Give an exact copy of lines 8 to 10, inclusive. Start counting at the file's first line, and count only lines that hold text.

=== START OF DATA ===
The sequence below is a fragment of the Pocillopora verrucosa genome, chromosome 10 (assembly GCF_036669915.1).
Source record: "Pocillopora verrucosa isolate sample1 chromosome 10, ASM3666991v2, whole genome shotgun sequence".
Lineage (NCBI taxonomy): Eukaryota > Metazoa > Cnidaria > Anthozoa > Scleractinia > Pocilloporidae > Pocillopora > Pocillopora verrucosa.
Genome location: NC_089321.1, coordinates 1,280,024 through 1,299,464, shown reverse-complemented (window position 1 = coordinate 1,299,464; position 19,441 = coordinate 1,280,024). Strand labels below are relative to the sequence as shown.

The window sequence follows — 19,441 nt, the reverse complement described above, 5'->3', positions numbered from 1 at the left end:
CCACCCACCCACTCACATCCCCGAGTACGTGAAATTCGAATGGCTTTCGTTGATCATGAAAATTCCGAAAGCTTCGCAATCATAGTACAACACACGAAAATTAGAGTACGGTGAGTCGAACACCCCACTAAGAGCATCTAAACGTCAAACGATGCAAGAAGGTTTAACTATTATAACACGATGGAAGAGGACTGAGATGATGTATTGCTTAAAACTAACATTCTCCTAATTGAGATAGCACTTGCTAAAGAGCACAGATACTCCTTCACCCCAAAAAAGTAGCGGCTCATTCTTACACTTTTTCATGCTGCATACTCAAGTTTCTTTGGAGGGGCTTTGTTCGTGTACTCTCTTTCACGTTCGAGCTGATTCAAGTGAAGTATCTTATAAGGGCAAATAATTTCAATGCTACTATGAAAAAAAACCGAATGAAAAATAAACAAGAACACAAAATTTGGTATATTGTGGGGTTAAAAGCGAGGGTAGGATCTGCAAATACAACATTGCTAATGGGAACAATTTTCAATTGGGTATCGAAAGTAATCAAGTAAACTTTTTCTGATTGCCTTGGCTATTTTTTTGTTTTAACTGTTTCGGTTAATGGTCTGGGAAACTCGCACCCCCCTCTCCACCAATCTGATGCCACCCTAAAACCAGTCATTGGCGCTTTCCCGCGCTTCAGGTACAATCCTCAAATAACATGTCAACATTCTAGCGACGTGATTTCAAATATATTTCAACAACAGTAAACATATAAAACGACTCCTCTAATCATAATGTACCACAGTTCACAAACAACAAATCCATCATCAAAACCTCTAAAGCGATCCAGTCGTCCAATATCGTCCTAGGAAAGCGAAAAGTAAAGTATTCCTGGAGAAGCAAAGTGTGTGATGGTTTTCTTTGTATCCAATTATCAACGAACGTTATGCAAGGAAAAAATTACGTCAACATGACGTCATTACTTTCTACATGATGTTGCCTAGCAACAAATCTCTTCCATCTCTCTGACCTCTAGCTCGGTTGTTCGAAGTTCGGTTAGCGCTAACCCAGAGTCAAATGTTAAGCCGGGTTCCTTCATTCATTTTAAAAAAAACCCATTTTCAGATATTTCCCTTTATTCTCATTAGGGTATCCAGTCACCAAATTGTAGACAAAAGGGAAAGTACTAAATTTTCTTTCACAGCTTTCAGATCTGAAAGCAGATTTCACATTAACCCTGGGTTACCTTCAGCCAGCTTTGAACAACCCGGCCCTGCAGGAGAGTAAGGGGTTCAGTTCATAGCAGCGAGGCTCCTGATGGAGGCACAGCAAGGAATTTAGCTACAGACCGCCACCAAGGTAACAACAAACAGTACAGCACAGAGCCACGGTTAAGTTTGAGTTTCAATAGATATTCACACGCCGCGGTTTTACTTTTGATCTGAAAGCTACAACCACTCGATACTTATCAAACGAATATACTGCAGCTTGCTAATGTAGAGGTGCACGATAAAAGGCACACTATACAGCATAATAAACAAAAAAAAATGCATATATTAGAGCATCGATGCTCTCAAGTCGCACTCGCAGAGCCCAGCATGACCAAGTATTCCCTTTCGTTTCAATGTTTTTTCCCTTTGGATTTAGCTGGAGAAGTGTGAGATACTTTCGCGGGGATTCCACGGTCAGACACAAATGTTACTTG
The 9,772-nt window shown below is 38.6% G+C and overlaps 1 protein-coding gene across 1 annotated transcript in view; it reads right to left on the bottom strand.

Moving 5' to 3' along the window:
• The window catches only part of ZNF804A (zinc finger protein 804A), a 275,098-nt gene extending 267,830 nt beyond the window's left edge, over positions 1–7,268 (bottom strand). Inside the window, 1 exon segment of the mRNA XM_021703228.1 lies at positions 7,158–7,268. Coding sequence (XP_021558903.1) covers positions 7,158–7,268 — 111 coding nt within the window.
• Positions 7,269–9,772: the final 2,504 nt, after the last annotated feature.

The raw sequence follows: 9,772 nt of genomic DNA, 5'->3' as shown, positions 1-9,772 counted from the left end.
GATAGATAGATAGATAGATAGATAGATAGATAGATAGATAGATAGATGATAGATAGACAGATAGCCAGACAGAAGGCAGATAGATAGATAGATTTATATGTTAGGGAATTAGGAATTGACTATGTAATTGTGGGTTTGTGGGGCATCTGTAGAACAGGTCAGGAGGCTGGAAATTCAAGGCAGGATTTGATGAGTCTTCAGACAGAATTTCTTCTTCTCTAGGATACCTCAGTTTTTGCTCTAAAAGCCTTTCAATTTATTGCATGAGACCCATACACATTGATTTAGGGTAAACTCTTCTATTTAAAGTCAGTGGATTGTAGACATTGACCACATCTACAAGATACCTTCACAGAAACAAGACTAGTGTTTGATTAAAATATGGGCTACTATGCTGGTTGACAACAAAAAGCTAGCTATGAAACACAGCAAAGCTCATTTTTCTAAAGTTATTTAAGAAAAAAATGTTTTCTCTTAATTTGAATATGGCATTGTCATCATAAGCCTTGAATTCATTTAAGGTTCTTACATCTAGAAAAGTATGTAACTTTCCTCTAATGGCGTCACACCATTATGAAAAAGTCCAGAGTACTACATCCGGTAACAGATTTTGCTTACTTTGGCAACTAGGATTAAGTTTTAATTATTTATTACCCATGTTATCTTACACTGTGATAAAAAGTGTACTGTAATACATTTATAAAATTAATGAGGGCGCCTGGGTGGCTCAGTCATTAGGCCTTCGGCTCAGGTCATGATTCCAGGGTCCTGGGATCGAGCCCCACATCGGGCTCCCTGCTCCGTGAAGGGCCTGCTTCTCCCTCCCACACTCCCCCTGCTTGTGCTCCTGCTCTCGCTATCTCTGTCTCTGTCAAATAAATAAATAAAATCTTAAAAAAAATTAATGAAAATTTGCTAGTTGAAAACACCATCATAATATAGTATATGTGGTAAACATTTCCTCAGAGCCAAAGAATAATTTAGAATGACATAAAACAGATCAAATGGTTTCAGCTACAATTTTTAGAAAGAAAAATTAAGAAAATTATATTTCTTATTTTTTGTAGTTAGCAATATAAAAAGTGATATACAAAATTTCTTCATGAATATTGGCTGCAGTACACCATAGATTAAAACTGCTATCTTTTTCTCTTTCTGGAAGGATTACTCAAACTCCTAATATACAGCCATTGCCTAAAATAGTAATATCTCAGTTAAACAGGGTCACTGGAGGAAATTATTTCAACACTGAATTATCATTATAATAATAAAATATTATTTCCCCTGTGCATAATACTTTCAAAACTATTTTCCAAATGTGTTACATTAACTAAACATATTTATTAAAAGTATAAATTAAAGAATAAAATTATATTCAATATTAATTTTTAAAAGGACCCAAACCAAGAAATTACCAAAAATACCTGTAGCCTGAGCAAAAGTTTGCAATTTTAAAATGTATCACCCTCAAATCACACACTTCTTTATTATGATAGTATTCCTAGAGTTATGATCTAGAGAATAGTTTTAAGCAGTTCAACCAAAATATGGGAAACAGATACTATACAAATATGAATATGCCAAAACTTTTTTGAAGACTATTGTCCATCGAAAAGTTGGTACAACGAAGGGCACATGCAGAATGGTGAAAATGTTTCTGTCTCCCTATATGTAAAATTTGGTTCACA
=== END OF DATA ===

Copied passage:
Moving 5' to 3' along the window:
• The window catches only part of ZNF804A (zinc finger protein 804A), a 275,098-nt gene extending 267,830 nt beyond the window's left edge, over positions 1–7,268 (bottom strand). Inside the window, 1 exon segment of the mRNA XM_021703228.1 lies at positions 7,158–7,268. Coding sequence (XP_021558903.1) covers positions 7,158–7,268 — 111 coding nt within the window.
• Positions 7,269–9,772: the final 2,504 nt, after the last annotated feature.